Visualizing Investments in New Innovation Areas: Sources and Sinks

Clausewitz: “The process of strategy is the allocation of finite resources to achieve the desired outcome”

Most businesses today are looking to take advantage of innovation or geographic expansion to drive revenue growth, but lack methods to fund the necessary programs to support expansion.  This visualization tool allows managers the ability to see into the future and justify investments in new areas.  It also allows management to communicate this to shareholders and internal organizations.

This visualization tool is used to compare the product development budgets against each other and against the overall corporate model.  Business units that have budgets less than the corporate average are called “Sources”.  They source revenue allocations to other business units that are called “Sinks” because the budget that is generated by their sales, using the corporate average percentage, is much lower than their spending.  The sum of the sources and sinks yield the overall average.

By looking at the funding levels over time, it is possible to communicate to those business unit managers how the budget was generated, reducing politics and helping all the stakeholders get on board.

What are the Benefits?

  • Translation of strategy into a financial model.

  • Communication of that model to impacted organizations to reduce politics and enable support of the vision.

  • More efficient budgeting process.

  • Ability to forecast into the future the time at which business units turn from consumers of product development budget into producers of budget.

What Business Problems Do We Solve? The challenge in today’s environment is growth.  Growth in mature domestic markets is difficult because in general market segments are saturated, so innovation is required to take market share from competitors, or you need to generate a whole new market approach and create a market of one.  Another challenge is that businesses are under penetrated in new markets in other parts of the geography.  In some cases this might be domestic business have not expanded to Europe and Asia, or in others where they have not properly penetrated the BRIC countries.

In either case, it is a question of resource allocation.  Businesses must allocate resources from existing parts of the business and point them toward new areas.  In order to maintain profitability, the expenses have to be reduced in some areas to offset investment in other areas.  This tool allows managers to see the reallocation today and forecast when these new areas will begin to be self-funding.

What are some considerations? The biggest consideration is the investment level required to sufficiently fund the startup programs.  A business plan for the new investment area needs to be done with at least a 3 year forward look – and this business plan needs to look at all the investments required to be successful including product development, marketing, sales and capital costs.  In the early years this is often dominated by product development.  Management needs to judge the plan and use it to set the initial budget required.  Then management needs to determine the businesses that will be used to source the required investment.  The second consideration is how to modify the plan as the years lapse to reflect the changing environment and revise the model – but this becomes easier year after year as the track records are established.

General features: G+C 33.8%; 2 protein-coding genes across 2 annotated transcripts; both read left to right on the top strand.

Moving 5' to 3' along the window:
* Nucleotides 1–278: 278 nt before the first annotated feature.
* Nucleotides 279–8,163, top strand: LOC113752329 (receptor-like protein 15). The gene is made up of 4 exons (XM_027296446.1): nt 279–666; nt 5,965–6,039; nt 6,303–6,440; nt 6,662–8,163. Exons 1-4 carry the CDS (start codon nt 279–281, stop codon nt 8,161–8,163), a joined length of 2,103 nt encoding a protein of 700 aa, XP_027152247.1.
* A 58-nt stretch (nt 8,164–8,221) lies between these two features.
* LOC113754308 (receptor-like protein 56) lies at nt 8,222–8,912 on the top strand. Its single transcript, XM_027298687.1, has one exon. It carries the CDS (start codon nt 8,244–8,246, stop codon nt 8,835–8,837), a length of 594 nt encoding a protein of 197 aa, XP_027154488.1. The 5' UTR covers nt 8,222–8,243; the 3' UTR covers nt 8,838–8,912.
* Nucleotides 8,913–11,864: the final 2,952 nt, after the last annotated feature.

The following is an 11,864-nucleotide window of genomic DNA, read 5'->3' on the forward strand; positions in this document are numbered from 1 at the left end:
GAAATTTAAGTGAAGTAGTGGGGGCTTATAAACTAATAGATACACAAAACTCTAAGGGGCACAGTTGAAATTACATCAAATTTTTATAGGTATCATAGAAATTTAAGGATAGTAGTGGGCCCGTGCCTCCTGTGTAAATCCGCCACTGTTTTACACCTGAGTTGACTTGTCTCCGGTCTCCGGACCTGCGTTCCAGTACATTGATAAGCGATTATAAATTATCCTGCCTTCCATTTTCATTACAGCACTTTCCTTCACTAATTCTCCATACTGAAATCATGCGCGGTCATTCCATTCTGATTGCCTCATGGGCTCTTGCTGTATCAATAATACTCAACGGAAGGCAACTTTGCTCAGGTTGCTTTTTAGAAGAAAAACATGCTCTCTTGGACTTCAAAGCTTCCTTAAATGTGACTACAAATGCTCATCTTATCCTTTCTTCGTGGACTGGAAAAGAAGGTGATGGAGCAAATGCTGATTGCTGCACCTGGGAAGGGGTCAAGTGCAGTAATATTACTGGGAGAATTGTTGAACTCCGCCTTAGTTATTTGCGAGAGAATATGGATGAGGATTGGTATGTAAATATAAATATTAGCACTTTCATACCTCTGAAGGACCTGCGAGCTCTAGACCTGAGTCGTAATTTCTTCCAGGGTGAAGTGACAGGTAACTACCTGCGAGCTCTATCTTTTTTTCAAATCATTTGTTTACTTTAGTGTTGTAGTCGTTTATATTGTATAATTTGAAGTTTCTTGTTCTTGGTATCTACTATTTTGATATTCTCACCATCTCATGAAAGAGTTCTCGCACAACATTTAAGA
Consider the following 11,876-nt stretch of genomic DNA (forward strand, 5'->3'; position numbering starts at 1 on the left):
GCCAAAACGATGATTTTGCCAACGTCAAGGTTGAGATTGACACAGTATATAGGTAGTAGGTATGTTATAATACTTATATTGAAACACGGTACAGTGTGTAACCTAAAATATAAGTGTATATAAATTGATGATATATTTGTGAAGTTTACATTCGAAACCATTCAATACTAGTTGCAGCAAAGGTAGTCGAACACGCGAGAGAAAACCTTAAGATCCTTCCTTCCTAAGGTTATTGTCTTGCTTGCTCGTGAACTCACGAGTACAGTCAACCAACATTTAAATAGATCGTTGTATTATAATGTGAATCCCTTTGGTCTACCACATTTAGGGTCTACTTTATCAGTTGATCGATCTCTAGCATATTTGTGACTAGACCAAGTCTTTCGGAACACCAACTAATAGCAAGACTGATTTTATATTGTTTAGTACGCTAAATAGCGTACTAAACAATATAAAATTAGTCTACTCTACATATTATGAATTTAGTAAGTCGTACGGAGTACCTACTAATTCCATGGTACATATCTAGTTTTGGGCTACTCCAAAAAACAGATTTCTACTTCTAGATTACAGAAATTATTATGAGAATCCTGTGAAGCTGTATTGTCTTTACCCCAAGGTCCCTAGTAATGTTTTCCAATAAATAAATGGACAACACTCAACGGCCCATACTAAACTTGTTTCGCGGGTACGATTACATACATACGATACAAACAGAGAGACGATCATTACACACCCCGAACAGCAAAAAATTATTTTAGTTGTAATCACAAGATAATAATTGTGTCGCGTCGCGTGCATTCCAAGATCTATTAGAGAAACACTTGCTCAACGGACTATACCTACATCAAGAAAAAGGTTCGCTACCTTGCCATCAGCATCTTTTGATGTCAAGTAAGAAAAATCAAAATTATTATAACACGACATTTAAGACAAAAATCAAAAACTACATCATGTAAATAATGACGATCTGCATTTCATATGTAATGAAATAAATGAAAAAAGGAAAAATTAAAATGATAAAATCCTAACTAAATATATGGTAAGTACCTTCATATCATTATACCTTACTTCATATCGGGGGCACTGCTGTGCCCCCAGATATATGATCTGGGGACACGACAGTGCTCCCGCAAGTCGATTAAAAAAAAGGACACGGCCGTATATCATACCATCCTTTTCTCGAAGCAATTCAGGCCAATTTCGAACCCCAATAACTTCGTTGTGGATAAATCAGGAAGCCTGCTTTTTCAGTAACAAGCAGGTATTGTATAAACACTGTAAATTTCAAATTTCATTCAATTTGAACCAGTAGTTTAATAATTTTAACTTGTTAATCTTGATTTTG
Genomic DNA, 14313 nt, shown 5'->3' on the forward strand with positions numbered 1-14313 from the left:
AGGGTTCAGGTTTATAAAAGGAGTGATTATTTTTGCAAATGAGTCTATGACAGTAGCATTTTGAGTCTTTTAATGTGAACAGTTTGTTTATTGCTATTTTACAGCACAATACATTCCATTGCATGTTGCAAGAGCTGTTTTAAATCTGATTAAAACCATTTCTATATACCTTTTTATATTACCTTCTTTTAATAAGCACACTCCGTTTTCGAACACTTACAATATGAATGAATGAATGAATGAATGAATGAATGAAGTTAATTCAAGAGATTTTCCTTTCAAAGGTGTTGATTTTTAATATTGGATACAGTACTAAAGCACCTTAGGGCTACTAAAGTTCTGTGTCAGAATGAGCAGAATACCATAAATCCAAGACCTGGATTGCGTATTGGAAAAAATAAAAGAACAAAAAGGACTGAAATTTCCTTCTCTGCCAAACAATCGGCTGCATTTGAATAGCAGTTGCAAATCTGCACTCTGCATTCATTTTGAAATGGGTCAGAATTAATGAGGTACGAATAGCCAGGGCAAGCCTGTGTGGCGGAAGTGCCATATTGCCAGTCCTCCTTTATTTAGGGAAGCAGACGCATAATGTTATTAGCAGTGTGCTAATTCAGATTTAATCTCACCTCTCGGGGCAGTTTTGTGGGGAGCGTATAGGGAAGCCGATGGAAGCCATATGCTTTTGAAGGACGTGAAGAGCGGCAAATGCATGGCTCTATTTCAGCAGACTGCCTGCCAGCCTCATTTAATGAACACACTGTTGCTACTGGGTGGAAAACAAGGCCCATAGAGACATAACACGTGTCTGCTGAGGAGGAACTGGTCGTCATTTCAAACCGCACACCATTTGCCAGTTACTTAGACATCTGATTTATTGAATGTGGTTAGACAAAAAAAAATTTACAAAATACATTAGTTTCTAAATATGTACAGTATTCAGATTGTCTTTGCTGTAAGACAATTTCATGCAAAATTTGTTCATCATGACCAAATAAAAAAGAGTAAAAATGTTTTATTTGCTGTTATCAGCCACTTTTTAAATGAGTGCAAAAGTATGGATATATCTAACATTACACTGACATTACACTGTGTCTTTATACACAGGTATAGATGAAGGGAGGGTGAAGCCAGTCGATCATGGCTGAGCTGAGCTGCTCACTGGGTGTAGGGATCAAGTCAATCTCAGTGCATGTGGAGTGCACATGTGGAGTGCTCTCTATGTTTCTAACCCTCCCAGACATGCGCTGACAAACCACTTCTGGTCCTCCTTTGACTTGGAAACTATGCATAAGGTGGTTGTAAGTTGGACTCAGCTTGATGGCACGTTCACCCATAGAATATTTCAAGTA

Case Study

There is a business with three divisions – a Cash Cow division that has about 80% of the revenue, a smaller but higher growth rate business (called “Growth”), and a new division that is being started up to go after an innovative new product space (“Startup”)  – that involves the cloud and mobile devices.  Going into this new area will not be inexpensive; the business case indicates that it will require $10M its first year, $10M its second year, and $15M in its third year.  Given that it will take nearly a year to get to market, the first years revenues are zero, and the second year is estimated to be $5M after a conservative review of the business.  However in four years, it will be the second largest and fastest growing division in the group.

How do we fund it?  By looking at reallocation of resources from the Sources – Cash Cow & Growth businesses  – and having them fund the new “Sink” business, which is the Startup.  We are asking for less than a 10% reduction in the budgets from these two “Source” business units – we can get ½ from turnover and ½ (or another 5%) from eliminating lower priority projects.  So the process has a few simple steps, completed in this order:

  1. From a business plan determine the cash needs of the new business (Sink)

  2. From a strategic look at the other profitable divisions, determine how much they must trip to fund the business plan

  3. Model this over time

  4. Socialize model with the business unit managers and incorporate into budgets – to be reviewed yearly